CABINET is deeply divided over the debt and arrears clearance strategy proposal currently under government consideration, as Zimbabwe battles to extricate itself from a huge debt trap.
The division between Zanu PF and MDC ministers has left Finance minister Tendai Biti’s ambitious debt-relief proposal facing stiff resistance from his hostile colleagues who claim it is “ill-advised”, informed sources said this week.
Biti has produced a comprehensive document on debt and arrears clearance which is under government discussion.
The proposal has sparked a fierce row among cabinet ministers. The situation is fuelled by clashes in cabinet over the International Monetary Fund (IMF)’s US$500 million liquidity bailout for the country. Biti and Reserve Bank governor Gideon Gono as well as ministers are fighting over the control and utilisation of the money.
Sources said the political battle over Biti’s latest hotly contested proposal has deepened infighting within the shaky inclusive government.
Zimbabwe’s total debt including domestic and external arrears is US$5,7 billion, of which US$5,2 billion is external and US$413 million domestic liabilities. The external debt of US$5,2 billion includes total arrears of US$3,6 billion.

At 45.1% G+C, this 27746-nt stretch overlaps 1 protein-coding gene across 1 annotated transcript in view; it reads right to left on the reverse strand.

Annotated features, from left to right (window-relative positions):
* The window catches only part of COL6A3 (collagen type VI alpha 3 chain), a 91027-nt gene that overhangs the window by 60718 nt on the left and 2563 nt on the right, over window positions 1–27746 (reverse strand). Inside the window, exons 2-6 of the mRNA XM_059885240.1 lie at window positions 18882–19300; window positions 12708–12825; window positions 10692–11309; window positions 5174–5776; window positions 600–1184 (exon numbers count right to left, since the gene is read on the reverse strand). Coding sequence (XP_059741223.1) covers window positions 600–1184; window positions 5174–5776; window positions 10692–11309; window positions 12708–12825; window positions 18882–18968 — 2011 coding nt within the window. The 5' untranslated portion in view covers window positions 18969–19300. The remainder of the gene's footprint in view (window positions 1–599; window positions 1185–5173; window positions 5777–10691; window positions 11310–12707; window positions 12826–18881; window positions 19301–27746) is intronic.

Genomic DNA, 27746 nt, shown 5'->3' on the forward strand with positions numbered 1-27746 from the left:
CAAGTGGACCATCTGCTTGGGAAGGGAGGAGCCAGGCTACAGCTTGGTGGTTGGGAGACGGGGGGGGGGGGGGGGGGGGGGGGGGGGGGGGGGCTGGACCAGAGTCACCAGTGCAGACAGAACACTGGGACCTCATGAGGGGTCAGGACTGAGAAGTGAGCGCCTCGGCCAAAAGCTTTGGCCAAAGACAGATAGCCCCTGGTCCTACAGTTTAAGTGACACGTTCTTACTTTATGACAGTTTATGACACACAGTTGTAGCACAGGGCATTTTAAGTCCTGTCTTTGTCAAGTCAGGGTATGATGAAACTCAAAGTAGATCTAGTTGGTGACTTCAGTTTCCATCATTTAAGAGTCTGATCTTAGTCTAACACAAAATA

Zimbabwe currently needs up to US$10 billion for economic recovery. It is officially estimated the country needs US$45 billion for the next 10 years to recover to 1997 Gross Domestic Product (GDP) levels.
In his document, Biti proposes four debt and arrears clearance options — which entail using internal revenue inflows, resource-based debt restructuring, Paris Club debt-rescheduling, and the Heavily Indebted Poor Country Initiative (HIPC) — for consideration by cabinet. He however suggested that HIPC was a better alternative because the other options did not offer Zimbabwe a “holistic and viable approach to its debt and arrears problem”.
Biti is proposing that Zimbabwe should adopt HIPC because it has some advantages which could reduce the country’s debt burden by 90% after full delivery of debt relief. He says this is based on experiences of 35 countries for which packages have already been approved and debt servicing declined by 2,5% of GDP between 1999 and 2007.
Biti argues debt relief would reduce constraints on economic growth and poverty reduction imposed by the debt-servicing burden. He says before adopting HIPC, eligible countries were on average spending slightly more on debt than on health, education and other social services. Biti further says the huge debt overhang is increasing Zimbabwe’s credit risk profile while undermining investment and growth.
“Once the debt is forgiven, the sovereign risk profile is reduced and the country becomes creditworthy thereby attracting serious investors into the economy,” his proposal says.